Past, Present, Future: CREF award winners talk Caribbean clean energy

From our Editorial Team

We’ve seen a surge in the number of submissions for the 3rd Annual Caribbean Renewable Energy Forum (CREF) Industry Awards — more than 20 this year — that reflects real momentum in the Caribbean. We now have two years of awards behind us, and a healthy history of innovative projects from leaders in the region who are deftly carving out a path for investment in clean energy. 

We went back to some of our past CREF award winners to get their take on market growth and priority areas to tackle that will unlock more clean energy investment in the region.

What’s in the pipeline?

Utilities, policymakers, and developers are each doing their part to drive progress in the region. 

“We are focused on improving uptake and increasing the infusion of renewables into the grid—through distributed generation and utility-scale projects,” said FortisTCI Vice President of Innovation, Technology, and Strategic Planning Rachell Roullet. The utility, which received the 2018 CREF award for Best Distributed Generation Project (for their Utility Owned and Customer Owned Renewable Energy programs), is also engaged in a country-wide multi-stakeholder effort to improve the market. “Fortis TCI is working closely with the Turks and Caicos Islands government to update relevant policy and regulations that will aid the uptake of renewable energy,” said Roullet.

Energy efficiency remains a vital—yet underutilized—path to a cleaner grid. Loreto Duffy-Mayers, Project Lead for the Caribbean Cooling Initiative with UN Environment, has years of experience helping large energy users (primarily hotels) reduce their energy footprint. She received the 2018 CREF Award for Best Energy Efficiency Project for her leadership on the Caribbean Hotel Energy Efficiency Action Program (CHENACT). “Right now, I’m leading the UN Caribbean Cooling Initiative (CCOOL) for five islands—Barbados, Bahamas, Jamaica, St. Lucia, and the Dominican Republic,” said Duffy-Mayers. “The program has two main aims. First, to assist governments in the five countries to transition to more efficient  air conditioning and refrigeration systems, and second to phase out those refrigerants currently in use which are causing global warming and support the adoption of more environmentally friendly refrigerants.”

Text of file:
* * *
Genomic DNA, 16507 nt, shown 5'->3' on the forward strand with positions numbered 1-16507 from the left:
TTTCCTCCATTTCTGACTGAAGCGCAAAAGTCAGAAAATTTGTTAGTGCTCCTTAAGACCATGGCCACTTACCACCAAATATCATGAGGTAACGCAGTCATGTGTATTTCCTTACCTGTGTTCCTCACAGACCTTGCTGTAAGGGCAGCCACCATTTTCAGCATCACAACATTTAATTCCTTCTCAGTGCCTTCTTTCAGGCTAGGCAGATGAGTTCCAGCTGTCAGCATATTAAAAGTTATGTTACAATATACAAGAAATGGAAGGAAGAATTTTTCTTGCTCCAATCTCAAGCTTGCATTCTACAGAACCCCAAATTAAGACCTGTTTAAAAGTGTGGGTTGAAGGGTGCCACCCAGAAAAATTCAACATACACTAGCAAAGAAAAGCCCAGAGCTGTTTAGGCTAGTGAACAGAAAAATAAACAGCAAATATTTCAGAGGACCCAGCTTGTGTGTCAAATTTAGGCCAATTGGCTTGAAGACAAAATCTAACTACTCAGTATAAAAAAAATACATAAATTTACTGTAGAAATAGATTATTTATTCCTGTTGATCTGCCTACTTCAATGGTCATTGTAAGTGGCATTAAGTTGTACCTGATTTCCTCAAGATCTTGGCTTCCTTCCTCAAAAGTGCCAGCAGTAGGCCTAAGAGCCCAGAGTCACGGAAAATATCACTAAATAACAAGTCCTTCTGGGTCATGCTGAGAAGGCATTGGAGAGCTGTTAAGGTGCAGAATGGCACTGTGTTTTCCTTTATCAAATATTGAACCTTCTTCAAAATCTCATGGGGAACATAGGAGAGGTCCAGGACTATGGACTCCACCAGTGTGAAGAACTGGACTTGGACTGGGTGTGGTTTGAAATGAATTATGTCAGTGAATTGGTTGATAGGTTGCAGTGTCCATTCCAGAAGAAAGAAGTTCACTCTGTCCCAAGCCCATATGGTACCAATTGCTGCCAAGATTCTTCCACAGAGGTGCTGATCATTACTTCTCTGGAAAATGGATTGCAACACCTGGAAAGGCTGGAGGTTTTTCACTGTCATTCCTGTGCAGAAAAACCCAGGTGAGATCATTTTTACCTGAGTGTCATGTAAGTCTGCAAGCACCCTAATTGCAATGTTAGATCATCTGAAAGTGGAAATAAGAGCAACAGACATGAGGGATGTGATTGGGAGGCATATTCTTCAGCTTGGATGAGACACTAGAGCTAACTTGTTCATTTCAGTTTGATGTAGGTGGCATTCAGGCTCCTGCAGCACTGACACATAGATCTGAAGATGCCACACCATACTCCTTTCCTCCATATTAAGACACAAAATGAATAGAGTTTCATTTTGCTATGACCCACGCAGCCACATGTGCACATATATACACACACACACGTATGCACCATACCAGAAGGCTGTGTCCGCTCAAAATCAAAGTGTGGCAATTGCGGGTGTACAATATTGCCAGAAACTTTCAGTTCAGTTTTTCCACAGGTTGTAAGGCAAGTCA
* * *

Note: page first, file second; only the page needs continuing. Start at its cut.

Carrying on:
Energy storage and microgrids are continuing their surge in the market, and three of our past CREF award winners are a big part of that growth.

Fluence Energy was part of the team that received the 2018 CREF Award for Best Energy Storage Project (Andres and Los Mina Advancion Energy Storage Arrays in Dominican Republic) and has continued to grow its portfolio, currently focused on energy storage for grid stability and renewable integration in Puerto Rico, Dominican Republic, and Cayman Islands—to name a few. “I’m most excited about helping to reduce the dependency on imported energy, and maximize the use of local sources of energy,” said Tim Effio, Market Director for Fluence.

Jesus Martinez-Cantu, Business Development and Sales Manager with SMA America, is pushing for more market growth for microgrids and resilient ancillary services for electric grids. “The private sector is pushing for a reliable grid because this is critical for their operations,” said Martinez-Cantu. SMA American is part of the team that received two 2018 CREF Awards—Best Microgrid Project (Mirebalais Hospital, Haiti) and Best Project Addressing Social and Environmental Impacts (UNICEF Haiti solar project). 

Soventix, recipient of the 2018 CREF Award for Best Utility-Scale Solar Project for the Monte Plata Solar plant in the Dominican Republic, is involved in renewable energy storage projects in Puerto Rico. “This is definitely boom-time for renewable energy technology and energy storage,” said Arnaldo Bisono, Business Development Manager with Soventix. “We’re focused on helping the region build smarter and more resilient power infrastructure, so recovery is faster in the future.” 

What are the priority areas that could unlock the market?

Policy and regulation

The top challenge across the board is that the widespread adoption of clean energy is still a relatively new concept for many Caribbean islands. “Having a current and up to date regulatory environment is key to unlocking the market,” said Roullet. Many islands, including Turks and Caicos, are engaged in policy and regulatory reform. Ensuring key stakeholders have an aligned vision on critical issues – price and resiliency, for example – is necessary for meaningful change. If done right, we could see a substantial uptick in market development. 

Information sharing and education

“We have a lot of education to do around new energy-saving technologies,” said Duffy-Mayers. “There is also a real lack of information sharing, which hinders the growth of climate-friendly energy solutions.” Improving knowledge sharing and market transparency will strengthen the regional market for all stakeholders.


Caribbean islands are no stranger to high energy prices, with fluctuating cost tied to the price of oil and gas. Can clean energy lessen the overall cost of energy for consumers? Two developers note it’s a critical piece of clean energy development. “Clean, resilient island grids must also be affordable for energy customers,” said Bisono. Effio agrees, stating that “The true challenge comes in how we can create a cleaner, more resilient energy infrastructure at a cost that makes sense for the consumer.”  

Winners of the 3rd Annual CREF Industry Awards will be announced at the Caribbean Renewable Energy Forum in Miami on October 16.